Though a few weeks have passed since the end of the spring semester, I would be remiss to neglect documenting our final course of the year, Methods for Outcome Evaluation of Public Health Interventions. As I mentioned in this post, the three epidemiology courses that precede the applied epidemiology courses we will take in the fall semester of our second year are organized around the three core areas of epidemiology. Thus, this year’s final epidemiology course focused on the assessment of the outcomes of public health programs and policies.
The first two and a half weeks of class were dedicated to lectures, which drew heavily on the epidemiological foundations provided by the previous two epi courses. One of my personal favorite lectures was given by one of our former course directors and illustrated just how difficult it can be to conduct an evaluation of Public Health interventions, here using the case of an intervention aimed at reducing iron deficiency in indigenous school children in northern Mexico.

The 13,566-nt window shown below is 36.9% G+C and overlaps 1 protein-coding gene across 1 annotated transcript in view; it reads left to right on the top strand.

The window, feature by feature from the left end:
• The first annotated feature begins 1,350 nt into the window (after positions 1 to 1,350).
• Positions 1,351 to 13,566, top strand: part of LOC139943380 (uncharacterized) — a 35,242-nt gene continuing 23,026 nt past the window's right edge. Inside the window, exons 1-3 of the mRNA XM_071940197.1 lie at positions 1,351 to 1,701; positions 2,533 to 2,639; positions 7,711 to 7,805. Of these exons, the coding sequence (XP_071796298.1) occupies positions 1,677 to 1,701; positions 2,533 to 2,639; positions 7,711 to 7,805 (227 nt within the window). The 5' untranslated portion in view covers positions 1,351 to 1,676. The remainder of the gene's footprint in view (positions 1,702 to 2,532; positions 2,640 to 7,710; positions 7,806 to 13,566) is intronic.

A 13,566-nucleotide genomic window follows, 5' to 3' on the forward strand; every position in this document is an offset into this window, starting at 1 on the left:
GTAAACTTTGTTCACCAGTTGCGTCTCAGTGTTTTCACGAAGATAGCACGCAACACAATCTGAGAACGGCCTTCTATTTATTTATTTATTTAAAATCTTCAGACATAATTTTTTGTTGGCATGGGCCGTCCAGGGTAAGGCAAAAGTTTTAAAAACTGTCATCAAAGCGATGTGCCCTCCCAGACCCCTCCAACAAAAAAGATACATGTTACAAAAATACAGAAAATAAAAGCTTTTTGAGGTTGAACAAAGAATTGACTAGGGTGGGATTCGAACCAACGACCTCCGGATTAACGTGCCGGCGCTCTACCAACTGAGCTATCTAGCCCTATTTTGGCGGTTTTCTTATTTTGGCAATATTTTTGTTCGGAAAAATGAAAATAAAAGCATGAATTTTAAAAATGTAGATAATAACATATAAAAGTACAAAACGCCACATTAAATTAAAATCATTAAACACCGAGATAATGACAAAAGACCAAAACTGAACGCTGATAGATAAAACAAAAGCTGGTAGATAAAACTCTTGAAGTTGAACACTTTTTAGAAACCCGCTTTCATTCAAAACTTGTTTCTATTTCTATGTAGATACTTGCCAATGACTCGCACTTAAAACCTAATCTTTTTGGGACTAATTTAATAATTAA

At the end of the third week, we broke into groups and attended two of six half-day seminars on special topics. In my case, my group was assigned lectures on both suicide and chlamydia prevention in Stockholm County. Our group prepared a team paper and presentation on one of these topics and acted as an opponent for the other topic. The rest of the course was spent on this project as well as preparing for a final exam.
After turning in our final exam, we students stayed to attend a meeting with key leaders from our program that we had requested. This meeting allowed for a constructive discussion about possible ways to improve the program going forward. Over the past year, I have been impressed with KI’s openness with regard to student feedback. Hopefully this meeting will have been one reason that future students in our program will enjoy an even more positive experience than I have had.
P.S. Here are all of my course posts from our first year in the correct chronological order in case you missed them:
- Recap of Semester 1: Introduction to Public Health Sciences
- Recap of Semester 1: Methods for Studying the Distribution of Health
- Recap of Semester 1: Basic Statistics and Computer Based Analysis
- Recap of Semester 1: Qualitative Methods
- Epidemiological Methods for Studying Determinants of Health
- Advanced Statistics in Epidemiology
- Collecting and Organizing Data